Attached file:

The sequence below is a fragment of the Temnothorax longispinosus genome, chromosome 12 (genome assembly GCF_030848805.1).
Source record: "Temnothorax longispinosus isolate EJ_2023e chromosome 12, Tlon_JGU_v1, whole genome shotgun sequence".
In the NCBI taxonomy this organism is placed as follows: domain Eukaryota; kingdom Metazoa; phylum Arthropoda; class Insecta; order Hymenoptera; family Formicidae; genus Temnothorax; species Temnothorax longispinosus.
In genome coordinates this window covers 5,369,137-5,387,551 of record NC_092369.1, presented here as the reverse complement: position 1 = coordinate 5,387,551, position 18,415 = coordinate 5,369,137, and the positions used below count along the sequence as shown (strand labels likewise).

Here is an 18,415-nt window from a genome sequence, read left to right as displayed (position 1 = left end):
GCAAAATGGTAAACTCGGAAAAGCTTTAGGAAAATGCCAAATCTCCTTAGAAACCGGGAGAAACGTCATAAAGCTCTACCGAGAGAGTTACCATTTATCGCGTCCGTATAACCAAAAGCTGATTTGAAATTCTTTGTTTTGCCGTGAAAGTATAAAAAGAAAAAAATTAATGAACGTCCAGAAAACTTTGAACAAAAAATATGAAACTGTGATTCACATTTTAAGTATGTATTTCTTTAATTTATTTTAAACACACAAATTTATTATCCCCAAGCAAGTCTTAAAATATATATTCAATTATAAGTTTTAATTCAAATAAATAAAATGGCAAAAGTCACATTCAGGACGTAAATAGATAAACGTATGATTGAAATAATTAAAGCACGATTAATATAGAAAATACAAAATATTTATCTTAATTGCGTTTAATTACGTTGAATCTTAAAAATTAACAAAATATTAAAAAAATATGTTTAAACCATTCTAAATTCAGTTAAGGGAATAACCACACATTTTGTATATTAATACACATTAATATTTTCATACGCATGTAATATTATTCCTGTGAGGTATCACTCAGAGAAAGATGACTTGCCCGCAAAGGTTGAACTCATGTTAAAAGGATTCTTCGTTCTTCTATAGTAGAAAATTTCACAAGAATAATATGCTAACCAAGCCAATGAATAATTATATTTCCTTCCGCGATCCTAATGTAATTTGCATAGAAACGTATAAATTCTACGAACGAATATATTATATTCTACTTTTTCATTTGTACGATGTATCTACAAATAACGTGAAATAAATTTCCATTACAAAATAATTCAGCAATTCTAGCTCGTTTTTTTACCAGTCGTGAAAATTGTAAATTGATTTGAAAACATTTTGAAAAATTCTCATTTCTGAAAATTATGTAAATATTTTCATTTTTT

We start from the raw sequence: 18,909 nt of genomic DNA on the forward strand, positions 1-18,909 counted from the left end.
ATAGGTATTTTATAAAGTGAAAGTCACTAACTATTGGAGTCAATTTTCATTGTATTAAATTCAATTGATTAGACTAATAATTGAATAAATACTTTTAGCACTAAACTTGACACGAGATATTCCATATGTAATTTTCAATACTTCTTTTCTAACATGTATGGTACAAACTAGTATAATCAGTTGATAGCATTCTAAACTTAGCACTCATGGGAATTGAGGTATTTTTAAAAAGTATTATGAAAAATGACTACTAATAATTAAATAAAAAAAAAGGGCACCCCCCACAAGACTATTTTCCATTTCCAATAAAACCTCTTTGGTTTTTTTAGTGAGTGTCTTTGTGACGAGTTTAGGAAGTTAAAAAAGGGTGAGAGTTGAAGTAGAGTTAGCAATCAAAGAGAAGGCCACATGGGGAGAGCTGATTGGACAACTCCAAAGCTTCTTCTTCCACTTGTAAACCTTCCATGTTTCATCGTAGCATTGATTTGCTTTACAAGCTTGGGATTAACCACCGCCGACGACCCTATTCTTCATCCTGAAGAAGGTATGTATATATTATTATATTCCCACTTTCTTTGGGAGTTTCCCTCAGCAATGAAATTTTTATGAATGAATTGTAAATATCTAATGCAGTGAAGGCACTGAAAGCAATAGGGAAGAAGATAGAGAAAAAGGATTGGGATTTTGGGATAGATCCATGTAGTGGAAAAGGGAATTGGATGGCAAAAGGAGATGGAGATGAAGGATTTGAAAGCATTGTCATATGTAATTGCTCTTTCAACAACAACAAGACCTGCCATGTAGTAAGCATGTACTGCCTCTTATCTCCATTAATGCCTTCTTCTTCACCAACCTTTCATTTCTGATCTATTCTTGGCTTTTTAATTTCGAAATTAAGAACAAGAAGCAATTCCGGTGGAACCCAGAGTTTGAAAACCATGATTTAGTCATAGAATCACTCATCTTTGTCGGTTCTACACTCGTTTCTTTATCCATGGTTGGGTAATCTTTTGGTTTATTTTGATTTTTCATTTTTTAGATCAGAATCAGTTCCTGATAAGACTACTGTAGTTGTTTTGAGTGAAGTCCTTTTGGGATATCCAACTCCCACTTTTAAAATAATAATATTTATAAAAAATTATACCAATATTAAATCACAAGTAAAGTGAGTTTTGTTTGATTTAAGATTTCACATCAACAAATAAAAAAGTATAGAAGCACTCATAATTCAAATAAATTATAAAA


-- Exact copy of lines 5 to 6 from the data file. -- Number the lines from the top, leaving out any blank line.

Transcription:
Here is an 18,415-nt window from a genome sequence, read left to right as displayed (position 1 = left end):
GCAAAATGGTAAACTCGGAAAAGCTTTAGGAAAATGCCAAATCTCCTTAGAAACCGGGAGAAACGTCATAAAGCTCTACCGAGAGAGTTACCATTTATCGCGTCCGTATAACCAAAAGCTGATTTGAAATTCTTTGTTTTGCCGTGAAAGTATAAAAAGAAAAAAATTAATGAACGTCCAGAAAACTTTGAACAAAAAATATGAAACTGTGATTCACATTTTAAGTATGTATTTCTTTAATTTATTTTAAACACACAAATTTATTATCCCCAAGCAAGTCTTAAAATATATATTCAATTATAAGTTTTAATTCAAATAAATAAAATGGCAAAAGTCACATTCAGGACGTAAATAGATAAACGTATGATTGAAATAATTAAAGCACGATTAATATAGAAAATACAAAATATTTATCTTAATTGCGTTTAATTACGTTGAATCTTAAAAATTAACAAAATATTAAAAAAATATGTTTAAACCATTCTAAATTCAGTTAAGGGAATAACCACACATTTTGTATATTAATACACATTAATATTTTCATACGCATGTAATATTATTCCTGTGAGGTATCACTCAGAGAAAGATGACTTGCCCGCAAAGGTTGAACTCATGTTAAAAGGATTCTTCGTTCTTCTATAGTAGAAAATTTCACAAGAATAATATGCTAACCAAGCCAATGAATAATTATATTTCCTTCCGCGATCCTAATGTAATTTGCATAGAAACGTATAAATTCTACGAACGAATATATTATATTCTACTTTTTCATTTGTACGATGTATCTACAAATAACGTGAAATAAATTTCCATTACAAAATAATTCAGCAATTCTAGCTCGTTTTTTTACCAGTCGTGAAAATTGTAAATTGATTTGAAAACATTTTGAAAAATTCTCATTTCTGAAAATTATGTAAATATTTTCATTTTTT